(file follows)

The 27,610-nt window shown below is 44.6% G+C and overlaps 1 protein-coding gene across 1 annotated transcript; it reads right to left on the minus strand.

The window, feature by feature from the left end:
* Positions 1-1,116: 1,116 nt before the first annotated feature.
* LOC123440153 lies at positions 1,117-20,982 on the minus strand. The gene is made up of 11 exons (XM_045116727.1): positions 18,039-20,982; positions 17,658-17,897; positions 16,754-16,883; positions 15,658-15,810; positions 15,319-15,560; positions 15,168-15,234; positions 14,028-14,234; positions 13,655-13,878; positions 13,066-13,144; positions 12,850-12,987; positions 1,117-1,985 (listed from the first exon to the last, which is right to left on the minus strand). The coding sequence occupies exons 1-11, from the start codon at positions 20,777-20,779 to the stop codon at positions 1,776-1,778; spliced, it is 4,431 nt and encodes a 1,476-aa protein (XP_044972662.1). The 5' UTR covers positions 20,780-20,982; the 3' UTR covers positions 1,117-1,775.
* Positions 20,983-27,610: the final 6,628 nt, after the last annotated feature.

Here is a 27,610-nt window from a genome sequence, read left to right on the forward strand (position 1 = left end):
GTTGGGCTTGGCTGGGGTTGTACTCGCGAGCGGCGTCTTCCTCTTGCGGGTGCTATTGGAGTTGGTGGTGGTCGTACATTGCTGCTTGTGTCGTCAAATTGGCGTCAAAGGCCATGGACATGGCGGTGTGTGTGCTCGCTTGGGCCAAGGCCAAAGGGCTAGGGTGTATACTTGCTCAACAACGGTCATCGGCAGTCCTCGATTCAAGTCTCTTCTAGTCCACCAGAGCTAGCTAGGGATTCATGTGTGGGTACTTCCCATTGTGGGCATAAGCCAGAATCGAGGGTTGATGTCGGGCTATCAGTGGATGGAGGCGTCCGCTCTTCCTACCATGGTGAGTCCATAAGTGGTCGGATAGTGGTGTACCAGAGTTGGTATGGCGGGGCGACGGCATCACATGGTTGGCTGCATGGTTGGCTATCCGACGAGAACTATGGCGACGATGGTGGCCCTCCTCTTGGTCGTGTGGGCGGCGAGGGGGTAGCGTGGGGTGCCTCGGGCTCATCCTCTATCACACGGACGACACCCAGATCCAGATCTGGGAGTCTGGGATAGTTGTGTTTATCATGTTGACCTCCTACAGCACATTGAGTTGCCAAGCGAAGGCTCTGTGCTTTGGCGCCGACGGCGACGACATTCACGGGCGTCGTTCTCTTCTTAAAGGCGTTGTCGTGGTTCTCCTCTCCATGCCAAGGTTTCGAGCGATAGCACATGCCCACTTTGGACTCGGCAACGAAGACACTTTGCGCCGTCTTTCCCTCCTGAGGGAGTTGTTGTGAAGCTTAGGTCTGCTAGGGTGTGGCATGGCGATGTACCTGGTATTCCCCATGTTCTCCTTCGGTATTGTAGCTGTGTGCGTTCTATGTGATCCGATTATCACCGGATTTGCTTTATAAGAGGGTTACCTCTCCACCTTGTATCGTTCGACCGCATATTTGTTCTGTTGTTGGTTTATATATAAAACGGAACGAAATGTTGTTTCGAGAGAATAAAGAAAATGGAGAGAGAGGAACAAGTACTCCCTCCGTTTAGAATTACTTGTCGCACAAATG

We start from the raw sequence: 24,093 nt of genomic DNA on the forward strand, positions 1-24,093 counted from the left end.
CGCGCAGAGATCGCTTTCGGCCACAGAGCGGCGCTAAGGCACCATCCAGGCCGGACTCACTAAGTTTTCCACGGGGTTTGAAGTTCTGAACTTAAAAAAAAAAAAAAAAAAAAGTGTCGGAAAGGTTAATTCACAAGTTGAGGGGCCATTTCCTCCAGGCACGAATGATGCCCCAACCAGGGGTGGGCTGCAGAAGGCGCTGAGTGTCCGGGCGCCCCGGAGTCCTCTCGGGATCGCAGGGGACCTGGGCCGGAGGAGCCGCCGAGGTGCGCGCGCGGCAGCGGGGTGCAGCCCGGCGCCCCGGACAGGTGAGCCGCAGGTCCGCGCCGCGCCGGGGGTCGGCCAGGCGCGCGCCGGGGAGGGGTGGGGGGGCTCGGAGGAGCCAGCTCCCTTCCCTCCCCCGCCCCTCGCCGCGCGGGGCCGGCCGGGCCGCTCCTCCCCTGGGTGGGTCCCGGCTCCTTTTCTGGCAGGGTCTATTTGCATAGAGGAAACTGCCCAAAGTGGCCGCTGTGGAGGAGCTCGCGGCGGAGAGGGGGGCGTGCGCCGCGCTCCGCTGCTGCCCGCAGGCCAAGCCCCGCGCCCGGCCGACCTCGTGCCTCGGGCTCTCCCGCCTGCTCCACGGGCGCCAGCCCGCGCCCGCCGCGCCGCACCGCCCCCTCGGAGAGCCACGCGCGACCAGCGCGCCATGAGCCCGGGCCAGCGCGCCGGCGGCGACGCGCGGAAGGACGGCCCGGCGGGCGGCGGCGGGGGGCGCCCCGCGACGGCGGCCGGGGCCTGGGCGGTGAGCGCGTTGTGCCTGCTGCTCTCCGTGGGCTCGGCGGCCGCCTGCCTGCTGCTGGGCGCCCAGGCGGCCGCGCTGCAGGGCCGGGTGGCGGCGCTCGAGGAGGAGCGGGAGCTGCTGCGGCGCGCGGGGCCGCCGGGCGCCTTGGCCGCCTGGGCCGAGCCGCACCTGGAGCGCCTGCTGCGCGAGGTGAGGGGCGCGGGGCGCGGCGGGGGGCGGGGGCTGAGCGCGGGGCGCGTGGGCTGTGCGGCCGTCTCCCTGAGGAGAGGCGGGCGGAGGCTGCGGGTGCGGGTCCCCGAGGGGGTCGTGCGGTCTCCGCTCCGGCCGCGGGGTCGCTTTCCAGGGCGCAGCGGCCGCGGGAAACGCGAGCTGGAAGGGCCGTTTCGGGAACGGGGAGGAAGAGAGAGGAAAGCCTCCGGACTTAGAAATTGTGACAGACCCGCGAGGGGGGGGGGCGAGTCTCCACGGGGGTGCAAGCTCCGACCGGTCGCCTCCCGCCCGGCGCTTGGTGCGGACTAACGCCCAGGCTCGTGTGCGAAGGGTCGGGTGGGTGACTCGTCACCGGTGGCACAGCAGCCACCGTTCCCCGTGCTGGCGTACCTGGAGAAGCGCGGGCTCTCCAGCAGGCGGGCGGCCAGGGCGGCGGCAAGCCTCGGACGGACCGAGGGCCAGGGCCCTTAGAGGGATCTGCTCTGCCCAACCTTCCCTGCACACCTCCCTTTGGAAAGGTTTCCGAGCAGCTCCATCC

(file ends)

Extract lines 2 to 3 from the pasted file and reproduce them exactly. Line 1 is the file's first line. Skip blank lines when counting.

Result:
The window, feature by feature from the left end:
* Positions 1-1,116: 1,116 nt before the first annotated feature.